Updated: Oct 21, 2018
Arlene Nicol is the Project Liaison Officer for the Developing the Young Workforce (DYW) Regional Group as well as a parent of two children who attend secondary school within West Lothian. Arlene gave us her perspective on the importance of young people interacting with industry while still at school.
“When I was in school in the late 1980s, the nearest thing I experienced to Developing the Young Workforce was a quick meeting with the Deputy Head whilst in S5, who advised me that I didn’t need to worry about the world of work since I would be going to university. Whilst we have moved on from these days, I feel that it is vital that schools are given the resource and support to provide pupils with as much targeted exposure to industry - and the world of work - as possible. In my opinion, young people need to understand the skills and qualities employers are looking for in their future workforce, where skills gaps lie and the vast number of opportunities there are in all industry sectors.
Having worked in a number of industries throughout my adult life and having met numerous young people starting out on their career journey, I can honestly say that the majority of young people who have had some form of exposure to the world of work whilst at school- whether it be a part time job, voluntary work, work placements or internships - are more confident, more aware of employer expectations and generally more ‘work savvy’.
My kids (one in S2 and one in S4) are now starting to think about what they would like to do when they leave school. As a parent, it is important to me that they understand the vast number of options available to them. Kids can have a tendency to think about those jobs that are well known in society- doctor, lawyer, nurse, teacher, plumber, policeman etc. Whilst these careers are vital and the right choice from some, the number of other industries - and opportunities therein - is mind-boggling.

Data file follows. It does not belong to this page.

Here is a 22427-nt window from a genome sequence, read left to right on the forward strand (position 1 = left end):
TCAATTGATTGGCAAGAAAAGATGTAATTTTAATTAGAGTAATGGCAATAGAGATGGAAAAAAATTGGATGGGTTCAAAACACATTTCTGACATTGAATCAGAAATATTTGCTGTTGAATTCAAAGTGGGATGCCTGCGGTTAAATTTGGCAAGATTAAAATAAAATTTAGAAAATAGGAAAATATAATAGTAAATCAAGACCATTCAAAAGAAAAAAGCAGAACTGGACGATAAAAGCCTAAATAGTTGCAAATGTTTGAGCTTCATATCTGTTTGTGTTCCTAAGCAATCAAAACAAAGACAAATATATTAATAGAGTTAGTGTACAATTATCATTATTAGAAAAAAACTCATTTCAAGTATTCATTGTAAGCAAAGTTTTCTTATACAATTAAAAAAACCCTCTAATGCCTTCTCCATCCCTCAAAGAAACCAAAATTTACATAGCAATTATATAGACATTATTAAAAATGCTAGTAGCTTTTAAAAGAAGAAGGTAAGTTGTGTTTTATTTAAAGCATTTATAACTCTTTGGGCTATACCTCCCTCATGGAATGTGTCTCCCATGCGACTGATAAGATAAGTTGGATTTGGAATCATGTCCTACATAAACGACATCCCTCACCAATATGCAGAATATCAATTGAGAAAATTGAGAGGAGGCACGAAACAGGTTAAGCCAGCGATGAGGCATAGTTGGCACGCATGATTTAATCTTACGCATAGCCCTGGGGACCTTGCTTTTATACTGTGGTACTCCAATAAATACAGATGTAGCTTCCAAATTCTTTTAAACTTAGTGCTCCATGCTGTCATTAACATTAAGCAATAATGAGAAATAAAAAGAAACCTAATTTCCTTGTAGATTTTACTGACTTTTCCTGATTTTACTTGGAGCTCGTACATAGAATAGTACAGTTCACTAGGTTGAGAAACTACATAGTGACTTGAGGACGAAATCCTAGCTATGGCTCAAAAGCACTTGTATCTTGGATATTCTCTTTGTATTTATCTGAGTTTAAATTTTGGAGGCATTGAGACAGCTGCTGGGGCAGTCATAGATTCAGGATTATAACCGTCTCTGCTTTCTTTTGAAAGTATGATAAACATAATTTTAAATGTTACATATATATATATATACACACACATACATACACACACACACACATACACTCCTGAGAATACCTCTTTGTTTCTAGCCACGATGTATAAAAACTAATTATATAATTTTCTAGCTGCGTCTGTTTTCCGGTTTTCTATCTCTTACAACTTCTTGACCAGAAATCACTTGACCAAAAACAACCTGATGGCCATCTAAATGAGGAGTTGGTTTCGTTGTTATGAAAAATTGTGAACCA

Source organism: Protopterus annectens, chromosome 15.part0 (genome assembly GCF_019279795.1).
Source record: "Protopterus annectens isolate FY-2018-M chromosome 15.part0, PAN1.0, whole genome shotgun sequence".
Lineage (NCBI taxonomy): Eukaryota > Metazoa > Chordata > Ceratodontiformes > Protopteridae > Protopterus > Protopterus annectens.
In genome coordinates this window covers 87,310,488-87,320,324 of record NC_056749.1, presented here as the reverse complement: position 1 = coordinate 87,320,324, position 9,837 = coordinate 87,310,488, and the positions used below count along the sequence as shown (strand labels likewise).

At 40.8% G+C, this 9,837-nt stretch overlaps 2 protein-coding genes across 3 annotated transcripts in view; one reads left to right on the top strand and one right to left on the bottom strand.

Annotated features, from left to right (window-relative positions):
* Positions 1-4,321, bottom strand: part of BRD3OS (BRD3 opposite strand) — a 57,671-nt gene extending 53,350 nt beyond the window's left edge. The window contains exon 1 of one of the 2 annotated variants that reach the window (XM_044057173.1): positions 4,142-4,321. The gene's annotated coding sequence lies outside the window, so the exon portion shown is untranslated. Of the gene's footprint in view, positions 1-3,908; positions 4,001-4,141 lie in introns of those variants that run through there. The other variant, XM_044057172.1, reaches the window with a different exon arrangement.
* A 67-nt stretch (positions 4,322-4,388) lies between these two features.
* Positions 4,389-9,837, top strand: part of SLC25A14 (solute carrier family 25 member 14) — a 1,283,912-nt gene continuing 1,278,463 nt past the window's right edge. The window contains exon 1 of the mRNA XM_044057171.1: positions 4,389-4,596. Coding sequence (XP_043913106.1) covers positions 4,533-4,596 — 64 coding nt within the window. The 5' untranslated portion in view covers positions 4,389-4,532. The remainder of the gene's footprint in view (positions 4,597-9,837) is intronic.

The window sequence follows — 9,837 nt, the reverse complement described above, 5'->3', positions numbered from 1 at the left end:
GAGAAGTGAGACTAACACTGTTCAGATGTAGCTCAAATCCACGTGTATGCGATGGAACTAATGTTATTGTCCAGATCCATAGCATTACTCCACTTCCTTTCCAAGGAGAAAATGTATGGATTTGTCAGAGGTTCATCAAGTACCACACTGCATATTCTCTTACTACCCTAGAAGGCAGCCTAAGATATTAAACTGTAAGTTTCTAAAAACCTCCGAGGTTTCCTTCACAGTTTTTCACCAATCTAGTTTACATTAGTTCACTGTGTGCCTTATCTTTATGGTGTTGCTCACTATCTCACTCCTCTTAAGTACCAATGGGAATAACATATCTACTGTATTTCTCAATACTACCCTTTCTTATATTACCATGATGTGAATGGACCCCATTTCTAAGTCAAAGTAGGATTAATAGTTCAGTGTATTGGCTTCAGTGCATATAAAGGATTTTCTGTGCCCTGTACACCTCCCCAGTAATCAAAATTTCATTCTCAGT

I feel that the HE route is perfect for many young people; however, I also strongly believe that work-based learning is an equally valuable path. I have to admit that, until a couple of years ago, I had no clue about the variety of Modern Apprenticeships available to young people- from Cyber Security to Healthcare to Engineering. I used to think that Modern Apprenticeships were only relevant if kids wanted to be a plumber or electrician. Having gone to university myself, I wish there had been the opportunity to study as a Graduate Apprentice whilst working- no debts and earning at the same time!”
If you would like to find out more about DYW or get involved, please contact:
Arlene Nicol email@example.com
Lauren Brown firstname.lastname@example.org
Anna Ramsay email@example.com
First published in Konect September 2018
Author: Developing the Young Workforce West Lothian